Henry petroski has been called “the poet laureate of technology.” He is one of the most eloquent and inquisitive science and engineering writers of our time, illuminating with new clarity such familiar objects as pencils, books, and bridges. In Paperboy, he turns his intellectual curiosity inward, on his own past.
Petroski grew up in the Cambria Heights section of New York City’s borough of Queens during the 1950s, in the midst of a close and loving family. Educated at local Catholic schools, he worked as a delivery boy for the Long Island Press. The job taught him lessons about diligence, labor, commitment, and community-mindedness, lessons that this successful student could not learn at school. From his vantage point as a professor, engineer, and writer, Petroski reflects fondly on these lessons, and on his near-idyllic boyhood.
Paperboy is also the story of the intellectual maturation of an engineer. Petroski’s curiosity about how things work—from bicycles to Press-books to newspaper delivery routes—was evident even in his youth. He writes with clear-eyed passion about the physical surroundings of his world, the same attitude he has brought to examining the quotidian objects of our world.
Paperboy is a delightful memoir, telling the dual story of an admirable family in a more innocent, bygone America, and the making of an engineer and writer. This is a book to cherish and reread.
"synopsis" may belong to another edition of this title.
"Petroski writes . . . with the observant eye of an engineer and the imaginative heart of a novelist." – Los Angeles Times
"A fond but clear-eyed glance back at what it was like growing up middle-class and upwardly striving in 1950s New York." – The New York Times Book Review
"[Petroski] once again discovers mystery and magnificence in the mundane. . . . By the end, we’re convinced that no metaphor for life is more apt than a paper route." – Kirkus Reviews
"[A] pleasant trip though an America that has faded into history, with a tour guide who shares with us both the eyes of a young boy and the wisdom of a grown man." – Civil Engineering
"Petroski . . . can see the poetry in a bicycle." – The New York Sun
"Petroski not only can put science in laymen's terms, but also can do so without killing its magic." – The Christian Science Monitor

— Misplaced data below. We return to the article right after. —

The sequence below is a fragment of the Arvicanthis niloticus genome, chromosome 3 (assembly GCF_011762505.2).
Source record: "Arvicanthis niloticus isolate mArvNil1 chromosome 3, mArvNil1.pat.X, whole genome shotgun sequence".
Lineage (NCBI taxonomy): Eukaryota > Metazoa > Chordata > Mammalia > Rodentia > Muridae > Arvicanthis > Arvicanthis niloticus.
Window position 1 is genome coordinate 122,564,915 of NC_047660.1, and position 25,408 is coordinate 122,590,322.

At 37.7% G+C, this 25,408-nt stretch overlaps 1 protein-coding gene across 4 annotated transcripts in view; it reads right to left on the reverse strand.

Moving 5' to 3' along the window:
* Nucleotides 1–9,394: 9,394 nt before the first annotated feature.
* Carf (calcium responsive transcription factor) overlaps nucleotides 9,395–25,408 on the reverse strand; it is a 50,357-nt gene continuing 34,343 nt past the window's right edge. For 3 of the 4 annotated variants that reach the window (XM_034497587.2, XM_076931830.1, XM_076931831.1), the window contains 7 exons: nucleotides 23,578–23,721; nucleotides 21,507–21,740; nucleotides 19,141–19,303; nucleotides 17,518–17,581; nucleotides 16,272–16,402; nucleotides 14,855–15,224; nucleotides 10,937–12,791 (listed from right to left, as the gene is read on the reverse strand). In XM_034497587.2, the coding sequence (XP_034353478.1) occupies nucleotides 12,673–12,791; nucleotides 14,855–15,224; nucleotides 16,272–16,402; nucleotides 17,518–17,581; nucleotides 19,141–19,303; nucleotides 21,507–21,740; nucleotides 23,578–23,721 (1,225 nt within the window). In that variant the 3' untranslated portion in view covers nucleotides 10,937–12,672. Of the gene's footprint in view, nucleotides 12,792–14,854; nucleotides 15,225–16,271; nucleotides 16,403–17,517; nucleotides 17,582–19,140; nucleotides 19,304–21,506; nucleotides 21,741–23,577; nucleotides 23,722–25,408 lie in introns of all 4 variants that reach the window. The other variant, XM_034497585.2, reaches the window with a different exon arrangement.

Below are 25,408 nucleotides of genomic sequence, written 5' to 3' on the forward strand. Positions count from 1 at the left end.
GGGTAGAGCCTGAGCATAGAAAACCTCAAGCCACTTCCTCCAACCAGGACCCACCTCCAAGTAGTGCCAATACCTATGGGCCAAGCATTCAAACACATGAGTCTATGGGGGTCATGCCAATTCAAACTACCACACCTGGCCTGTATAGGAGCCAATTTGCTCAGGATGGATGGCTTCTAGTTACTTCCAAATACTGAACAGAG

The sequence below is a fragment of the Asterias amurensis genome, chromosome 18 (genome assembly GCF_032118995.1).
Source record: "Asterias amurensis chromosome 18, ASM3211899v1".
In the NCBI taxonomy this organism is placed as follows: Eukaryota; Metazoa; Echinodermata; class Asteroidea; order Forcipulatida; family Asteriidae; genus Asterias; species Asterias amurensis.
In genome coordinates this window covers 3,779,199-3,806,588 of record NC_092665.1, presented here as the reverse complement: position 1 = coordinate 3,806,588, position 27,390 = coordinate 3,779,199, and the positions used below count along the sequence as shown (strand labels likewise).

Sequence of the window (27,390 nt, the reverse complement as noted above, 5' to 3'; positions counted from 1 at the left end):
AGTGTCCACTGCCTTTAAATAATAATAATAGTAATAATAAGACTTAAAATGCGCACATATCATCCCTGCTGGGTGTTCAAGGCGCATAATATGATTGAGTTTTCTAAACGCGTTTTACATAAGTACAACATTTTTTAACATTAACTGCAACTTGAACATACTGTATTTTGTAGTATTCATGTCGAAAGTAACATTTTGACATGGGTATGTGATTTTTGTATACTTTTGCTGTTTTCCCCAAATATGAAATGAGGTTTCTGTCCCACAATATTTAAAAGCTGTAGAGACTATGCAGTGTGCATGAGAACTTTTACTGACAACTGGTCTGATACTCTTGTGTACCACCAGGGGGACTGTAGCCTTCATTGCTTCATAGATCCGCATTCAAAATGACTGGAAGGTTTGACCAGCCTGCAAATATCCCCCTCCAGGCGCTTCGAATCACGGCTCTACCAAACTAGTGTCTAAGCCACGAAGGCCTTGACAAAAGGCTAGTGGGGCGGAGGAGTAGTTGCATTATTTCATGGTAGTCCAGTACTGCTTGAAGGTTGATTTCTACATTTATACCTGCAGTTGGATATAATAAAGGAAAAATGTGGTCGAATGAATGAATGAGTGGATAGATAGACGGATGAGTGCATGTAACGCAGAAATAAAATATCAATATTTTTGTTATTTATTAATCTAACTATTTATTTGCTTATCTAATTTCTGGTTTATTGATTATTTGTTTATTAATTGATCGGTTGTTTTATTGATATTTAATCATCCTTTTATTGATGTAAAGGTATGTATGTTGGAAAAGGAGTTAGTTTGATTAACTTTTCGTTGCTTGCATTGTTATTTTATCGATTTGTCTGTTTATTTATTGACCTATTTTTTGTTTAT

"Petroski . . . asks us to see the extraordinary in the ordinary." – Chicago Tribune
"Petroski . . . offers a charming account of adolescence in a much different era." – Booklist
"[Petroski is] the poet laureate of engineering." – Rocky Mount Telegram
"The book is a joy to read for anyone who enjoys a good story, not just working on a challenging project." – CE News
From the Trade Paperback edition.
Henry Petroski is the Aleksandar S. Vesic Professor of Civil Engineering and a professor of history at Duke University. He is the author of nine previous books.
"About this title" may belong to another edition of this title.
Book Description Knopf, 2002. Book Condition: New. Brand New, Unread Copy in Perfect Condition. A+ Customer Service! Summary: This engaging memoir by Henry Petroski, bestselling author of To Engineer Is Human, is a warmly detailed evocation of a more innocent America, and an intriguing look at the formative years of one of our liveliest science and engineering writers.Petroski's after-school job delivering The Long Island Press in 1950s Queens was also an education in practical engineering: folding a paper into a tube suitable for throwing, for example, was an exercise in post-Euclidean geometry, while maintaining his Schwinn bicycle taught him volumes about mechanics. Turning his renowned intellectual curiosity to the subject of his own upbringing, Petroski unearths enchanting accounts of paperboy hazing rituals, the rules of penny-pitching, and the strange logic of street numbering in New York City's outer boroughs. With gratifying reflections on these and other lessons of a bygone era -- lessons about diligence, labor, and community-mindedness -- Paperboy is a piece of Americana to cherish and reread. Bookseller Inventory # ABE_book_new_0375413537
Book Description Knopf, 2002. Hardcover. Book Condition: New. Bookseller Inventory # P110375413537